In 2011, Ben Lippmeier, Gabriele Keller and Simon Peyton-Jones published a paper entitled Efficient Parallel Stencil Convolution in Haskell that is the first to address caches and locality in the context of parallel Haskell programs and to compare parallel Haskell programs to existing high-performance solutions. The paper discusses an algorithm for edge detection in computer vision that was 10x slower using the old REPA approach and walks through the design and implementation of a more advanced solution using new approaches that take CPU caches into account and, ultimately, attains performance comparable to the high-performance OpenCV library. We highly recommend this paper for anyone interested in the subject. Hopefully future work will progress to more advanced topics like Frigo’s trapezoidal space-time decomposition.

This appears to have marked a turning point in Haskell research. Several other contributors are now discussing locality and cache oblivious algorithms written declaratively in a purely functional style. Best of luck to them!

Tuesday, 3 September 2013

Hash table insertion performance: F# vs OCaml vs Haskell

Time taken to insert ten million int→T bindings for T as each of int, float, complex and string using F# on .NET 4.5, OCaml 3.12 and GHC 7.4.2:
On a 3.4GHz Intel Core i7-3770 running Windows 7.
Value types and reified generics facilitate .NET's very efficient Dictionary implementation when handling value types like int, float and complex (unmatched by any other language/VM including C, C++ and Java). F# is 50% faster than OCaml and Haskell using the reference type string perhaps because the .NET write barrier is significantly more efficient.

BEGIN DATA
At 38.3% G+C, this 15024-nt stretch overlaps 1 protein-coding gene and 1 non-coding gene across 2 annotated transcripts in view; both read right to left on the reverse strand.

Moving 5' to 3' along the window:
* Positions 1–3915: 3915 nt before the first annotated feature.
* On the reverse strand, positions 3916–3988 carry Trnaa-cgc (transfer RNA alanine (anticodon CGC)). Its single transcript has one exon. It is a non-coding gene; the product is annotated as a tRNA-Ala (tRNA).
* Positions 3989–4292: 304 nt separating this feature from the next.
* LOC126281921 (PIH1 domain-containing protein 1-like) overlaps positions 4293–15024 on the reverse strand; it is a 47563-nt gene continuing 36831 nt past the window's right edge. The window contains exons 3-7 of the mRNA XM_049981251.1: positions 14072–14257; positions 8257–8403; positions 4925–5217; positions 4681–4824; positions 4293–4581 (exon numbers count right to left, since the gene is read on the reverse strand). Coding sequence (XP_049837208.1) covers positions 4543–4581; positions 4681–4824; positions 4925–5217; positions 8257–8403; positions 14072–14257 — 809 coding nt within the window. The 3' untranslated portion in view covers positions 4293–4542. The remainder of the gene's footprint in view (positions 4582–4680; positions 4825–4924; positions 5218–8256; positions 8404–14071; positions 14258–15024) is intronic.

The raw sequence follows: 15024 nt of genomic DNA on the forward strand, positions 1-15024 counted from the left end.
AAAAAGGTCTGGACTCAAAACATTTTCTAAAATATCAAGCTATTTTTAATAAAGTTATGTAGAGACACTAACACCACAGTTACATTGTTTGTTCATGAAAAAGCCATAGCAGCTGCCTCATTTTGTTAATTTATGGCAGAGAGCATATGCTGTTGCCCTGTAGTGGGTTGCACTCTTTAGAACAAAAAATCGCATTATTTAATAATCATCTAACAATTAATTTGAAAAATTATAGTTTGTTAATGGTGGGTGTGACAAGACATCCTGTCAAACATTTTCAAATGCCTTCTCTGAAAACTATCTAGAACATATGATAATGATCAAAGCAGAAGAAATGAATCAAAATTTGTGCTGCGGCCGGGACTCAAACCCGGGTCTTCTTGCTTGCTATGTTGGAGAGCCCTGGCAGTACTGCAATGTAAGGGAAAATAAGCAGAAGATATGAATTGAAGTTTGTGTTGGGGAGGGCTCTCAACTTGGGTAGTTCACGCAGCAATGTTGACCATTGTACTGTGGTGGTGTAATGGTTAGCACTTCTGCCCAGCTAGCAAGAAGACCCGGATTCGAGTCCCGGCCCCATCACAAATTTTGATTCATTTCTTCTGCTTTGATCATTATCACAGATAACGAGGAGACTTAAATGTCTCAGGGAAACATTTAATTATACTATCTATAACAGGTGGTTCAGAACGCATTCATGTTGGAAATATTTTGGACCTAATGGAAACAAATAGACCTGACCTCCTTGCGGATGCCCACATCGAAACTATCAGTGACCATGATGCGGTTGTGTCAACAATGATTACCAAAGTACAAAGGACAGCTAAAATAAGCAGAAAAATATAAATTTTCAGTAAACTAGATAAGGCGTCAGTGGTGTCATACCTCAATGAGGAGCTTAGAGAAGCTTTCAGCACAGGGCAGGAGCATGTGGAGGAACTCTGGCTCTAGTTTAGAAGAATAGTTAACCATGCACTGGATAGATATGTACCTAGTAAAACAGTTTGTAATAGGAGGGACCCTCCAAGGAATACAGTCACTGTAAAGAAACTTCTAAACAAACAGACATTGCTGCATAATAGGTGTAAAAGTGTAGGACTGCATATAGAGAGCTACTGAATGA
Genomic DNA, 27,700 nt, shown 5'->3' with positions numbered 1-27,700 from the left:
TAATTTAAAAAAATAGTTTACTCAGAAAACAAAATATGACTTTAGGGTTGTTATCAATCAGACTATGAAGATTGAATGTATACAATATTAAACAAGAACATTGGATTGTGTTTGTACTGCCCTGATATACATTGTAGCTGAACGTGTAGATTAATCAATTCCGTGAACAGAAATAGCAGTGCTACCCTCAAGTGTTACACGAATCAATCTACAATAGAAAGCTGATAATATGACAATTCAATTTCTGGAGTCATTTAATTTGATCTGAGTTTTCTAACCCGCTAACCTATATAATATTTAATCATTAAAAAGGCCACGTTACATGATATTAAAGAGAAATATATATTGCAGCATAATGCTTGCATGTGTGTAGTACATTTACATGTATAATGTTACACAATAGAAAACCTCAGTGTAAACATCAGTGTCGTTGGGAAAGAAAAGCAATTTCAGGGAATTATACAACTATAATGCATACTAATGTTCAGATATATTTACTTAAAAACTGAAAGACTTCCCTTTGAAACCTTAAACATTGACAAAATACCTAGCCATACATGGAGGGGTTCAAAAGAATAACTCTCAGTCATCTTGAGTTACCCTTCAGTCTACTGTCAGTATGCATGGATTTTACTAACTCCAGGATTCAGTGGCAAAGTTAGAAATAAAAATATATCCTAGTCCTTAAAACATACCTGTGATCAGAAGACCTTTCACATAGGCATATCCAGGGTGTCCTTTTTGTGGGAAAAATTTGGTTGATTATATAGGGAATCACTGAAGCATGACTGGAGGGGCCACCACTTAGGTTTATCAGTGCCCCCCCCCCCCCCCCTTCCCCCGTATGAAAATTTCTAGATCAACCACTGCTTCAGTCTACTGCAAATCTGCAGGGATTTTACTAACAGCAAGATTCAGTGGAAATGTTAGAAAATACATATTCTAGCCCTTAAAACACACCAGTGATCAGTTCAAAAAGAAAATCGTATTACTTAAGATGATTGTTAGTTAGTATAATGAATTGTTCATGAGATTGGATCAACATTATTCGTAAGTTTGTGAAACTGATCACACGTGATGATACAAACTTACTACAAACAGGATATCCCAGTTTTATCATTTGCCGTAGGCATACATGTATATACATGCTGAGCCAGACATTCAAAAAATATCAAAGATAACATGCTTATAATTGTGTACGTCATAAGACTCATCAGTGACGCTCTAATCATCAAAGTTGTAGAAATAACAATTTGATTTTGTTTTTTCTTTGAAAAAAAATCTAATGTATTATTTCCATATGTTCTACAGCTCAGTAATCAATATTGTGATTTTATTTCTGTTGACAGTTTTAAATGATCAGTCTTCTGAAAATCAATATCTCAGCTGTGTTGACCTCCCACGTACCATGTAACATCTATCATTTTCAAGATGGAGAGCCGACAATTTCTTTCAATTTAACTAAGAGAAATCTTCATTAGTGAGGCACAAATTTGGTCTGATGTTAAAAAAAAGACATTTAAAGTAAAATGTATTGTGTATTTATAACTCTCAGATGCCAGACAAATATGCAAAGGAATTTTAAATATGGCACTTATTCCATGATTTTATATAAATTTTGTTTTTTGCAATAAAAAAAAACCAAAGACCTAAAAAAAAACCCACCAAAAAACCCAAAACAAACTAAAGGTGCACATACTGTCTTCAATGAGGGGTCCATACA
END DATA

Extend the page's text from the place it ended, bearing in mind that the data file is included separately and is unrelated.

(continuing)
Note: we use "int" to refer to ordinary 32-bit ints in F# and Haskell but 31-bit ints in OCaml. Using 32-bit ints in OCaml would be much slower because they are boxed (i.e. heap allocated).

Saturday, 2 February 2013

Curious about the hash table problem

An old post from Stack Overflow:

In short, even with the fix in the latest GHC, Haskell is still incapable of providing a dictionary (mutable or immutable) that is competitively efficient.
Haskell's hash tables were 32× slower than alternatives like C++ and .NET with GHC 6.10. That was partly due to a performance bug in the GHC garbage collector that was fixed for GHC 6.12.2. But Simon Marlow's results there show only a 5× performance improvement which still leaves Haskell's hash tables many times slower than most alternatives.
Purely functional alternatives are also much slower than a decent hash table. For example, Haskell'sIntMap is 10× slower than .NET's hash table.
Using F# 2010 and the latest Haskell Platform 2010.2.0.0 (released yesterday!) with GHC 6.12.3 on this 2.0GHz E5405 Xeon running 32-bit Windows Vista to insert 20M int->int bindings into an empty hash table we find that Haskell is still 29× slower than F# in real time and over 200× slower in terms of CPU time because the Haskell burns all cores:
GHC 6.12.3 Data.HashTable: 42.8s (new!)
.NET hash table:            1.47s
Provided you run only short-lived microbenchmarks you can disable the GHC garbage collector as Don Stewart suggests above. By asking for a nursery generation so large that this particular program will never fill it, he brought the time for the Haskell hash table down to only 1.5s here. However, this completely undermines the whole point of having a nursery generation and will massively degrade the performance of other code because freshly allocated values will now always be cold in the cache (which is why the nursery generation is typically the size of the L2 cache, orders of magnitude smaller than this).